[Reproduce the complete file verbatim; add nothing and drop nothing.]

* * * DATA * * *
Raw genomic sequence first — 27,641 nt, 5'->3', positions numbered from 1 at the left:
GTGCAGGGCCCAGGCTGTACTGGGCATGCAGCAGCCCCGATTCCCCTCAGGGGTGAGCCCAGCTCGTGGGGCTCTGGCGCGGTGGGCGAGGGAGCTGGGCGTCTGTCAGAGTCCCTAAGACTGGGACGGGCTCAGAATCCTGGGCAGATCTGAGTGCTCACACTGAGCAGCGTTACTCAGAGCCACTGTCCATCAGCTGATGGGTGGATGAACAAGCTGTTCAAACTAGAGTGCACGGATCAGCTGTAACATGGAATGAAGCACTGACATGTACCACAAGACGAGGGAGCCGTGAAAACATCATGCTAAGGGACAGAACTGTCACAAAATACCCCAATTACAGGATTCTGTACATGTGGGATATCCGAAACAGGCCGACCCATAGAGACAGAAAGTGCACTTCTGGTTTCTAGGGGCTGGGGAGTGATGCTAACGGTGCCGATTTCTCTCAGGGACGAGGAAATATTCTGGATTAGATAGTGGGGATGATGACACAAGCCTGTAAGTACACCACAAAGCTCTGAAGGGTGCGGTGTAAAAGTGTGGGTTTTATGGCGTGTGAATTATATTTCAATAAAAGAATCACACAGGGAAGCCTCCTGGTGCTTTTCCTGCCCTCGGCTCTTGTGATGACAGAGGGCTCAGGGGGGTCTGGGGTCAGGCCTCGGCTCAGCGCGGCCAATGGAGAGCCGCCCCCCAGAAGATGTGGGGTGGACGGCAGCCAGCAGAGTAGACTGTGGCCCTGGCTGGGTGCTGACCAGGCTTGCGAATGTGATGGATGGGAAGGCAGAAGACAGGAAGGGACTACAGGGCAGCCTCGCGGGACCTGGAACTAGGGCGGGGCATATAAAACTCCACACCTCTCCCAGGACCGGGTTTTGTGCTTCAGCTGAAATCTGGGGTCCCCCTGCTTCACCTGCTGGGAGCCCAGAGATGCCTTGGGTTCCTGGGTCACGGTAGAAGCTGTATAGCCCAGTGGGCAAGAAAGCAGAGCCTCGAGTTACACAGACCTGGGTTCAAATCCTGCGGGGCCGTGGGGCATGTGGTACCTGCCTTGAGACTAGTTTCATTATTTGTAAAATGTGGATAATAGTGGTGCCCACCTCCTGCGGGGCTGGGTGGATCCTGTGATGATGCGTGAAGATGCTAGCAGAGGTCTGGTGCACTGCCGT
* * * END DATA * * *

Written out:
Raw genomic sequence first — 27,641 nt, 5'->3', positions numbered from 1 at the left:
GTGCAGGGCCCAGGCTGTACTGGGCATGCAGCAGCCCCGATTCCCCTCAGGGGTGAGCCCAGCTCGTGGGGCTCTGGCGCGGTGGGCGAGGGAGCTGGGCGTCTGTCAGAGTCCCTAAGACTGGGACGGGCTCAGAATCCTGGGCAGATCTGAGTGCTCACACTGAGCAGCGTTACTCAGAGCCACTGTCCATCAGCTGATGGGTGGATGAACAAGCTGTTCAAACTAGAGTGCACGGATCAGCTGTAACATGGAATGAAGCACTGACATGTACCACAAGACGAGGGAGCCGTGAAAACATCATGCTAAGGGACAGAACTGTCACAAAATACCCCAATTACAGGATTCTGTACATGTGGGATATCCGAAACAGGCCGACCCATAGAGACAGAAAGTGCACTTCTGGTTTCTAGGGGCTGGGGAGTGATGCTAACGGTGCCGATTTCTCTCAGGGACGAGGAAATATTCTGGATTAGATAGTGGGGATGATGACACAAGCCTGTAAGTACACCACAAAGCTCTGAAGGGTGCGGTGTAAAAGTGTGGGTTTTATGGCGTGTGAATTATATTTCAATAAAAGAATCACACAGGGAAGCCTCCTGGTGCTTTTCCTGCCCTCGGCTCTTGTGATGACAGAGGGCTCAGGGGGGTCTGGGGTCAGGCCTCGGCTCAGCGCGGCCAATGGAGAGCCGCCCCCCAGAAGATGTGGGGTGGACGGCAGCCAGCAGAGTAGACTGTGGCCCTGGCTGGGTGCTGACCAGGCTTGCGAATGTGATGGATGGGAAGGCAGAAGACAGGAAGGGACTACAGGGCAGCCTCGCGGGACCTGGAACTAGGGCGGGGCATATAAAACTCCACACCTCTCCCAGGACCGGGTTTTGTGCTTCAGCTGAAATCTGGGGTCCCCCTGCTTCACCTGCTGGGAGCCCAGAGATGCCTTGGGTTCCTGGGTCACGGTAGAAGCTGTATAGCCCAGTGGGCAAGAAAGCAGAGCCTCGAGTTACACAGACCTGGGTTCAAATCCTGCGGGGCCGTGGGGCATGTGGTACCTGCCTTGAGACTAGTTTCATTATTTGTAAAATGTGGATAATAGTGGTGCCCACCTCCTGCGGGGCTGGGTGGATCCTGTGATGATGCGTGAAGATGCTAGCAGAGGTCTGGTGCACTGCCGT